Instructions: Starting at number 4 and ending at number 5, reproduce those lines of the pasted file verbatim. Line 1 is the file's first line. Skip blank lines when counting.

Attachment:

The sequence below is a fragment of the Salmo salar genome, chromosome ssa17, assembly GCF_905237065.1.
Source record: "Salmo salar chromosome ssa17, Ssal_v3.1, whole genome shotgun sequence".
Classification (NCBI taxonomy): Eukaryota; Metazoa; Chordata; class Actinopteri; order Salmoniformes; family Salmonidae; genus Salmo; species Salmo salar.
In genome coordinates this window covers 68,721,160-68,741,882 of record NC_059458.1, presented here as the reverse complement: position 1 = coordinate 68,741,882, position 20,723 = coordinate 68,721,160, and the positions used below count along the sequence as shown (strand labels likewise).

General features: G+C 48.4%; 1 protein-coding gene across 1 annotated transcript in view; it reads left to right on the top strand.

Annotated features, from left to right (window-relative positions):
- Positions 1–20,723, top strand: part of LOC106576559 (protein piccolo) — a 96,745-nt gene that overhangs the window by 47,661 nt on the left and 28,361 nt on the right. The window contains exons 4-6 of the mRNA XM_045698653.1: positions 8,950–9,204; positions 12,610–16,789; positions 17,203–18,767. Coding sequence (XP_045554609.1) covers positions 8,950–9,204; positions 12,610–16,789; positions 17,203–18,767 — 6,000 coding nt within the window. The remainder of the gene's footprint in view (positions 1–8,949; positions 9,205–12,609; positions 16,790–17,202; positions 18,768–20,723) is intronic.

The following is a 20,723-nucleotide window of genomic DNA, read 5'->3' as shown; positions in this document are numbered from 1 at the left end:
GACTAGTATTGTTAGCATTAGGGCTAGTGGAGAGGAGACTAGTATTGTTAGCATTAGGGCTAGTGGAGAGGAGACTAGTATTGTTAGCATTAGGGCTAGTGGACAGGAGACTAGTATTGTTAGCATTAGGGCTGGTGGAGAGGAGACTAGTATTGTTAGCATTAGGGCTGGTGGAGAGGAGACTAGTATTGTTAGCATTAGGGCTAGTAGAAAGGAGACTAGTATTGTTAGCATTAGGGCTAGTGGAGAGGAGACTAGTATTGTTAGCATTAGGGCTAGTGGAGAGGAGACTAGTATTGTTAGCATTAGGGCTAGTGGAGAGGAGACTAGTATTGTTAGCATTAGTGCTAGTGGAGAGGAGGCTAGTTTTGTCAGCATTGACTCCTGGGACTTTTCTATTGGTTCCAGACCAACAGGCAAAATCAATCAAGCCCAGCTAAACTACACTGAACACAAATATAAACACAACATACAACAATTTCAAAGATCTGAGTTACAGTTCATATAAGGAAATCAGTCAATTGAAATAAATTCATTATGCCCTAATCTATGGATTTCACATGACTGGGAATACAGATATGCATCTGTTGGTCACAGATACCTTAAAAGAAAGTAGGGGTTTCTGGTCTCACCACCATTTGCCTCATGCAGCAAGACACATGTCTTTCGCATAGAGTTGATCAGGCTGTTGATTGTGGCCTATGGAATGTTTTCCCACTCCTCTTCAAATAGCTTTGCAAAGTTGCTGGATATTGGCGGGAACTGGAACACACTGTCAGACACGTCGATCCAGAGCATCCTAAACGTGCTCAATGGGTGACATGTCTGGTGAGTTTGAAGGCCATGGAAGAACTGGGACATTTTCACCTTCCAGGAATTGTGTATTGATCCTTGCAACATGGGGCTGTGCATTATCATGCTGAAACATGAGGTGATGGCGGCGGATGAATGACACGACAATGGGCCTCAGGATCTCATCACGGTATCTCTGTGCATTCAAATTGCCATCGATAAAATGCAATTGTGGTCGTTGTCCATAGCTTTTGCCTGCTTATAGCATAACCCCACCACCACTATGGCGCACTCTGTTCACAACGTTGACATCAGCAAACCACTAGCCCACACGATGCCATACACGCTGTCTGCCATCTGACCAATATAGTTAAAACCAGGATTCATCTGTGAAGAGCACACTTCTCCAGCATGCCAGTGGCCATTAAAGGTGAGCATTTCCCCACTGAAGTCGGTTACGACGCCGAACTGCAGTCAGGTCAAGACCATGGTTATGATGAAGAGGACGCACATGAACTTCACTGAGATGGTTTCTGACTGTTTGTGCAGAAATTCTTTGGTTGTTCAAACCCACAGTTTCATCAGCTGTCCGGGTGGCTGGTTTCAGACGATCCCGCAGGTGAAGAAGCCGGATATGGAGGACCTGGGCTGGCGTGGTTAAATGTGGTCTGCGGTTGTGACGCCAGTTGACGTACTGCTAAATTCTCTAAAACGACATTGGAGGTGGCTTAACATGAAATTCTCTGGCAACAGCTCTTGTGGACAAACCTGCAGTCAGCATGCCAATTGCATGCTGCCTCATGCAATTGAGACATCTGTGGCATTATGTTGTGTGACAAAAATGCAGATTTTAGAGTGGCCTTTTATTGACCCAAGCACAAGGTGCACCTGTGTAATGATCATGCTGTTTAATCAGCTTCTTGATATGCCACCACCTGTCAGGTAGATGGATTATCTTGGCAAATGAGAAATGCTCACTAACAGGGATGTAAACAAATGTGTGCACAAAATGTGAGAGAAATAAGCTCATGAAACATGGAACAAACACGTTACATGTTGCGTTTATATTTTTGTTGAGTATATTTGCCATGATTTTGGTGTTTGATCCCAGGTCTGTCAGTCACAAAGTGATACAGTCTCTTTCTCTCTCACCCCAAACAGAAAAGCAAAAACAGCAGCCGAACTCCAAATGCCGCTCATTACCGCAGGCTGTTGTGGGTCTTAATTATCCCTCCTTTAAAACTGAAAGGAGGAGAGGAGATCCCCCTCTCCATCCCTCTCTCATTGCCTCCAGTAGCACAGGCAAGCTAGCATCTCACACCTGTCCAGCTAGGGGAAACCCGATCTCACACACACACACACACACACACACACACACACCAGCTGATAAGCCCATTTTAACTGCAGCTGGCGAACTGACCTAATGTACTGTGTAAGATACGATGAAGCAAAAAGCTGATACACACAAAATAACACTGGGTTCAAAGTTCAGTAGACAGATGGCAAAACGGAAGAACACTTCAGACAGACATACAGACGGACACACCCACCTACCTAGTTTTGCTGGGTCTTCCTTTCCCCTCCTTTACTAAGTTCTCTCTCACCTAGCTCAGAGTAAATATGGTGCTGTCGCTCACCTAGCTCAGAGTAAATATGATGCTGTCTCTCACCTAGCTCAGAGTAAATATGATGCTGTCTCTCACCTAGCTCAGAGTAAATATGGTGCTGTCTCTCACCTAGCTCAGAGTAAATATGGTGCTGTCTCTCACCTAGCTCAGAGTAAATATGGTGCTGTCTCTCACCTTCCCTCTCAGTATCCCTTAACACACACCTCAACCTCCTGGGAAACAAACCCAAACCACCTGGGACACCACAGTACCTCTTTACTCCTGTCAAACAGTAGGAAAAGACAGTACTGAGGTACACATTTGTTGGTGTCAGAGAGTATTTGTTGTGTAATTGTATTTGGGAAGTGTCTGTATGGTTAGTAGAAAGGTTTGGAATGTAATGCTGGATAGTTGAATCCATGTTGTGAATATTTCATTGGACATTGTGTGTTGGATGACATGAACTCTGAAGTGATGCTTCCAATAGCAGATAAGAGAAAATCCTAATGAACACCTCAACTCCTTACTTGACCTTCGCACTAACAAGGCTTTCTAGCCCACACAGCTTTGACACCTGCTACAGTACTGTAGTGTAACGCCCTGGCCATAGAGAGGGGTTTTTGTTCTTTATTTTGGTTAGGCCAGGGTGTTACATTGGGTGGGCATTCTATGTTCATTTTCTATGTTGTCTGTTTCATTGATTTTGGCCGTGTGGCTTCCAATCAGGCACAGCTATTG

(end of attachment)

In genome coordinates this window covers 68,721,160-68,741,882 of record NC_059458.1, presented here as the reverse complement: position 1 = coordinate 68,741,882, position 20,723 = coordinate 68,721,160, and the positions used below count along the sequence as shown (strand labels likewise).

General features: G+C 48.4%; 1 protein-coding gene across 1 annotated transcript in view; it reads left to right on the top strand.